Before you take off on your first road trip of the summer, evaluate how you can improve your fuel economy. From being diligent about routine maintenance to clearing out your trunk, there are plenty of simple things you can do without going to extremes like your hypermiling neighbor. Be green while saving green and implement these tips into your driving habits:
Sure, this is obvious, but have you ever really made an effort to use your car less often? We expect tips and tricks for everything, but sometimes the solution is simpler. These days technology makes it much less inconvenient to drive less. Smartphones and tablets allow you to catch up on work while riding public transportation to work. Rideshare apps like Ridejoy make carpooling easier than ever, as well as a way to meet new people. Your teen can prepare for her driver\’s test by taking driving tests online instead of spending hours circling an empty parking lot. Driving less doesn\’t have to mean staying home more and missing out on the things you want to do.
Avoid Driving During Peak Traffic Hours
If you can\’t drive less altogether, then at least try to avoid driving during high-traffic rush hours to save gas as well as your sanity. Ask your boss if you can come in and leave an hour earlier each day to save time on your commute. While getting up earlier may be tough at first, you\’ll be able to boost your productivity while also saving gas in the long run.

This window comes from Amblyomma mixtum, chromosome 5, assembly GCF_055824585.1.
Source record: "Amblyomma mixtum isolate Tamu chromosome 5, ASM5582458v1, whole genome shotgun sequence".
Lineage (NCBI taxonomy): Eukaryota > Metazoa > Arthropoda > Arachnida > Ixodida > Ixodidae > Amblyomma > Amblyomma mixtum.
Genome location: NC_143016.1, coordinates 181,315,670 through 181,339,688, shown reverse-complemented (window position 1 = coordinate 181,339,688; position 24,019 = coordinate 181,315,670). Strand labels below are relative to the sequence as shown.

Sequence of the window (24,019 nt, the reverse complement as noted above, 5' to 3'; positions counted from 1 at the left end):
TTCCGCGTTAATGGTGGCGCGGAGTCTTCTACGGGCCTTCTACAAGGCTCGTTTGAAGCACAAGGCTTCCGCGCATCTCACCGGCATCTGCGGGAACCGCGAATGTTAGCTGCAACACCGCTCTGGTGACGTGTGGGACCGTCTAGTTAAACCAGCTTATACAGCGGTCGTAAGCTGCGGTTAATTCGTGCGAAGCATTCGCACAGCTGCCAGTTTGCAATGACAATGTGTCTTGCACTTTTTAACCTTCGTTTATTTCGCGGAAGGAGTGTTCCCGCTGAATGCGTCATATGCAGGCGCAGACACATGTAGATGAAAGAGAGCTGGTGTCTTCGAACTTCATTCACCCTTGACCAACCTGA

Check the Tire Pressure
When was the last time you had your tire pressure checked? Driving on underinflated tires causes your engine to work harder to propel your vehicle, using more gas. The simple act of making sure your tires are inflated to the proper pressure can save you as much as 3.3 percent in gas mileage, according to FuelEconomy.gov. Not knowing how to check pressure and refill tires is no excuse, most tire shops offer this as a complimentary service.
Drop the Weight
Storing heavy things in your trunk, such as your golf clubs or that hefty jogging stroller, causes you to use more gas. Your miles per gallon could be slashed by as much as two percent with an additional 100 pounds in the vehicle, according to the Department of Energy. While the cargo itself may not weigh 100 pounds, when you add in a car full of passengers, this can quickly become an issue. Roof cargo, such as a roof top luggage carrier, is even worse. The Department of Energy notes that these decrease fuel economy by 10 to 25 percent when driving on interstate highways, so try to pack accordingly before hitting the road for your summer vacation.
Get a Tuneup
Routine maintenance is essential to eco-friendly driving practices. An oil or coolant leak pollutes the streets, potentially even getting into the groundwater. A clogged air filter can deter efficient acceleration, causing you to use more fuel to speed up. Worn spark plugs can cause incomplete combustion and misfires, decreasing fuel efficiency, according to mechanics at AutoZone.com. The suggested frequency of tuneups varies depending on the make and model of vehicle, so consult your owners manual to find out how often you need to have your car evaluated.